50 ml Falcon tubes.
30 % sucrose (w/v) in PBS adjusted to pH 7.2 with HCl, filtered through 0.22 μm.
Refrigerated benchtop centrifuge.
SureSpin 630 rotor and Sorvall OTD65B ultracentrifuge or equivalent.
Beckman ultra-clear (25 × 89 mm) ultracentrifuge tubes or equivalent.
2.2 RNA Extraction
75 % ethanol.
3.1 Partial Purification of IBV
Place 25 ml of IBV-infected allantoic fluid into a 50 ml Falcon tube and centrifuge for 10 min, 1,150 × g, 4 °C in a benchtop centrifuge (see Note 1 ).
Take the supernatant and layer on top of 10 ml 30 % sucrose in an ultracentrifuge tube (see Note 2 ). Balance the tubes carefully.
Centrifuge for 4 h, 102,400 × g, 4 °C in an ultracentrifuge.
Remove the supernatant in layers, careful not to disturb the pellet (see Note 3 ).
Wipe the sides of the tube with tissue and proceed directly to the next stage, RNA extraction.
3.2 RNA Extraction
Incubate for 5 min at room temperature (see Note 5 ).
Add 200 μl chloroform and mix by shaking for 15 s.
Incubate for 3 min at room temperature.
Centrifuge in a benchtop centrifuge for 15 min, 4 °C, 12,075 × g.
Carefully take the aqueous top layer, which should be clear, and place in a clean 1.5 ml tube (see Note 6 ).
Add 0.5 ml isopropanol and incubate for 10 min at room temperature (see Note 7 ).
Centrifuge for 10 min at 2,100 × g, 4 °C in a benchtop centrifuge.
Carefully remove the supernatant without disturbing the pellet (see Note 8 ).
Add 0.75 m 75 % ethanol to the pellet and mix by pipetting.
Centrifuge for 10 min, 12,075 × g, 4 °C in a benchtop centrifuge.
Remove the supernatant, very carefully, and wipe the sides of the tube with tissue (see Note 9 ).
Air-dry the pellet for 5–10 min (see Note 10 ).
Resuspend the pellet in 25 μl RNAase-free sterile water (see Note 11 ) and store at either −20 or −80 °C.
This first spin is to remove any solid matter from the IBV infected allantoic fluid.
It is important that the layers do not mix.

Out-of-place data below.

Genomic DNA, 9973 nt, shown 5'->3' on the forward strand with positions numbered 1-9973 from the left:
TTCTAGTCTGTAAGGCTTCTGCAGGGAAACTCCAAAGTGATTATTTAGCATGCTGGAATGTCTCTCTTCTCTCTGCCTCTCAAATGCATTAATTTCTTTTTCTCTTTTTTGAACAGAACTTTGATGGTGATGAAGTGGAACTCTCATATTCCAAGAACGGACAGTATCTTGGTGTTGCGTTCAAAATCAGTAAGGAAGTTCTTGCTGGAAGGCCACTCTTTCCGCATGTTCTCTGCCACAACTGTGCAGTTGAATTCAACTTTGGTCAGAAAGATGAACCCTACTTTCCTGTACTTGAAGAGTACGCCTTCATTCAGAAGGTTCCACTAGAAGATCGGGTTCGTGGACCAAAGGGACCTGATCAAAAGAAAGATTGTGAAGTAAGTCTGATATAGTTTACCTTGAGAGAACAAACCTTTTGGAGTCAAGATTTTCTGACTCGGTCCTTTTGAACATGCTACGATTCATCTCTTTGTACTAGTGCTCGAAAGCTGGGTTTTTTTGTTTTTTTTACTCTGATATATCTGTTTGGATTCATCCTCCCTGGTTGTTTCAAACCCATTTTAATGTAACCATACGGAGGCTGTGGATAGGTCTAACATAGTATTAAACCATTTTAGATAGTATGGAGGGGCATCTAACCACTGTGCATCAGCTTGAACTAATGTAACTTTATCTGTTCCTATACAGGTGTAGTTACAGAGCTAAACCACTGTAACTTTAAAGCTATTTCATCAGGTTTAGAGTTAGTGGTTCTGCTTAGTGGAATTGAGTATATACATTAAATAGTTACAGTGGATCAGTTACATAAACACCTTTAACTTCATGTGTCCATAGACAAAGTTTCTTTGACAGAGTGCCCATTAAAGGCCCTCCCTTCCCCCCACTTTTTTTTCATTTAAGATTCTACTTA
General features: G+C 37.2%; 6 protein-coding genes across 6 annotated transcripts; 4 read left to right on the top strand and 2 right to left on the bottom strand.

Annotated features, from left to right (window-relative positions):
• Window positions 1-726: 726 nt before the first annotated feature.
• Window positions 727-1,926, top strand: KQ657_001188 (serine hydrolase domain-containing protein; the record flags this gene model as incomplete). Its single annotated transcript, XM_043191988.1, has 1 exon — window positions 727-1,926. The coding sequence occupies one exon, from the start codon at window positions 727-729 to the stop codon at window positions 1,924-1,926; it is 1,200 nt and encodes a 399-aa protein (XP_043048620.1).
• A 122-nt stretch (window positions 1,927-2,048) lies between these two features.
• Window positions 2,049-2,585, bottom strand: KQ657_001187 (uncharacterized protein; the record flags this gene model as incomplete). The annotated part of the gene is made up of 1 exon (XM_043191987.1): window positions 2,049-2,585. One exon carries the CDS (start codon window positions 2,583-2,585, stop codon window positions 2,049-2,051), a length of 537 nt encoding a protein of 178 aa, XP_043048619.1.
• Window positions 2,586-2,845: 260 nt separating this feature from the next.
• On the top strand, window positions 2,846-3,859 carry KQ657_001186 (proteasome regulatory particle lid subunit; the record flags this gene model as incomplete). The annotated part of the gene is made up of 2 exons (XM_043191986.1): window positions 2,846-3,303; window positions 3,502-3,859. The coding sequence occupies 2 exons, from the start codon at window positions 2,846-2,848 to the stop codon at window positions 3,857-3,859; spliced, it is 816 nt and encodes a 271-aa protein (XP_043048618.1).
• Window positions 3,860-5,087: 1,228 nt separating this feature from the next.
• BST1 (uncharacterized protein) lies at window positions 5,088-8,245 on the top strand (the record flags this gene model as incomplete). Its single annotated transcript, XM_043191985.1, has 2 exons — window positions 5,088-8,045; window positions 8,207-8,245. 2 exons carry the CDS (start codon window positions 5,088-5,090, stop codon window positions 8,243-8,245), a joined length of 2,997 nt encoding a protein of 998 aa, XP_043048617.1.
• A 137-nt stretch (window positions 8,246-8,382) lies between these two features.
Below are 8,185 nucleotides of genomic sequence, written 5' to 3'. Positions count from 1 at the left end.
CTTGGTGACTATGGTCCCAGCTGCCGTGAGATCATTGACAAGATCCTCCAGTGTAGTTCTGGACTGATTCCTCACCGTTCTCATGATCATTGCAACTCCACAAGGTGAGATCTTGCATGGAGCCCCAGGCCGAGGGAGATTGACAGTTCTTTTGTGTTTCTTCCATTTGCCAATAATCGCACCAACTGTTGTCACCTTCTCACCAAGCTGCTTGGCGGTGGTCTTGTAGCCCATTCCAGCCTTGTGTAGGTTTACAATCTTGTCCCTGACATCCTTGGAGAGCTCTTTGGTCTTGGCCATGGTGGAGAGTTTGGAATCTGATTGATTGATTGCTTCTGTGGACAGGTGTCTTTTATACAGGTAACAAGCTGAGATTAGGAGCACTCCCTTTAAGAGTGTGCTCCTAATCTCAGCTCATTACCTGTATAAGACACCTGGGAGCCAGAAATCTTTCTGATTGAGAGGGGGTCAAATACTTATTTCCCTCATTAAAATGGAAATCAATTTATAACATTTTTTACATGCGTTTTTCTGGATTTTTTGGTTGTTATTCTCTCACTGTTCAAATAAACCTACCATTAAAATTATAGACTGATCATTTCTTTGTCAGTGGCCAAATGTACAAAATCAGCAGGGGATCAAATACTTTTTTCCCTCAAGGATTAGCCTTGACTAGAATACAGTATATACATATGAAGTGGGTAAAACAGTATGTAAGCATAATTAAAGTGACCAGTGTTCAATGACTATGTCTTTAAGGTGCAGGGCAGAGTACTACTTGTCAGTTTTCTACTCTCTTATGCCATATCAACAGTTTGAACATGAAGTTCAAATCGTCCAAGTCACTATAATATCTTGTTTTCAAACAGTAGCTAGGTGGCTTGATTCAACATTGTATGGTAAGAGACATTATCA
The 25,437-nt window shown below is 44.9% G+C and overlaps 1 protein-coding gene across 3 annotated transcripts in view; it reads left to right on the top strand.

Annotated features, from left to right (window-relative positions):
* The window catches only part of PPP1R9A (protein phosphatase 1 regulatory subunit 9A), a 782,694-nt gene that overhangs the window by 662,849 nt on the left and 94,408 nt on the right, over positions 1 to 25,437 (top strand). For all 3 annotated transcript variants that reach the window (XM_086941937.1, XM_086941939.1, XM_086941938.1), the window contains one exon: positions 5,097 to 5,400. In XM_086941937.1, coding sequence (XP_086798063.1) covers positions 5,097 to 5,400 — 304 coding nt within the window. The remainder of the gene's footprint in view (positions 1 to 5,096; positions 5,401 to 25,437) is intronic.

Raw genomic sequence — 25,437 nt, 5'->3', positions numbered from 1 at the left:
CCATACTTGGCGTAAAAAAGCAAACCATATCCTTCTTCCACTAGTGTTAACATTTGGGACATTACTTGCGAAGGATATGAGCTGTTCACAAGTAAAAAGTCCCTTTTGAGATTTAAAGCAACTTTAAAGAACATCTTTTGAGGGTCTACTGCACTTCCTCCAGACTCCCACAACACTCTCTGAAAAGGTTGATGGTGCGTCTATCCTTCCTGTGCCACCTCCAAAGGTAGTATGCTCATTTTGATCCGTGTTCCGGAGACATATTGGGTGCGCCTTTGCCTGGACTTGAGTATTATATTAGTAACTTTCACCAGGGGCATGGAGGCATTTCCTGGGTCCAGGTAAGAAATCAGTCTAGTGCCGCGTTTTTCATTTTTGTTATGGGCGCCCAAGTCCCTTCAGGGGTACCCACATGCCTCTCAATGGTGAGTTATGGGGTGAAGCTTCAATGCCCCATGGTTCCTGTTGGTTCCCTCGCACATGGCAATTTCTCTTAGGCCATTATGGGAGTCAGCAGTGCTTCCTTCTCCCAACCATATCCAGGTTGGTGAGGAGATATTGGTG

The pellet will be difficult to see and will have a spectacled appearance. The pellet should not be colored.
Make sure the pellet is completely resuspended in the TRIzol reagent.
This incubation step allows the TRIzol reagent to break down the virus particles.
It is important to take the top aqueous layer only. The interface or organic layer, which will have a cloudy white appearance, contains DNA and protein. It is therefore best to be cautious when taking the top layer and is preferable to leave a little bit behind rather than risk contaminating the RNA sample.
When precipitating RNA from small sample quantities RNase-free glycogen can be added at this stage. The glycogen will act as a carrier to the aqueous phase but will be co-precipitated with the RNA. It is important therefore to consider if this will have implications to downstream applications.
It is highly unlikely that a pellet will be visible; a little bit of faith is required at this stage. It helps to position the tubes in the centrifuge so that the general location of the pellet can be estimated. It is prudent to keep the supernatant, and store on ice, until you are sure the RNA extraction has been successful.
Keep the supernatant, and store on ice, until you are sure the RNA extraction has been successful.
Do not allow the RNA to dry completely as the pellet can lose solubility.
Make sure the pellet is completely dissolved (partially dissolved RNA samples have an A260/280 ratio <1.6) and then assess the quantity and quality using a NanoDrop or RiboGreen assay.
- 4.Cotten M, Watson S, Zumla A et al (2014) Spread, circulation, and evolution of the Middle East respiratory syndrome coronavirus. MBio 5: pii: e01062–13. doi:10.1128/mBio.01062–13Google Scholar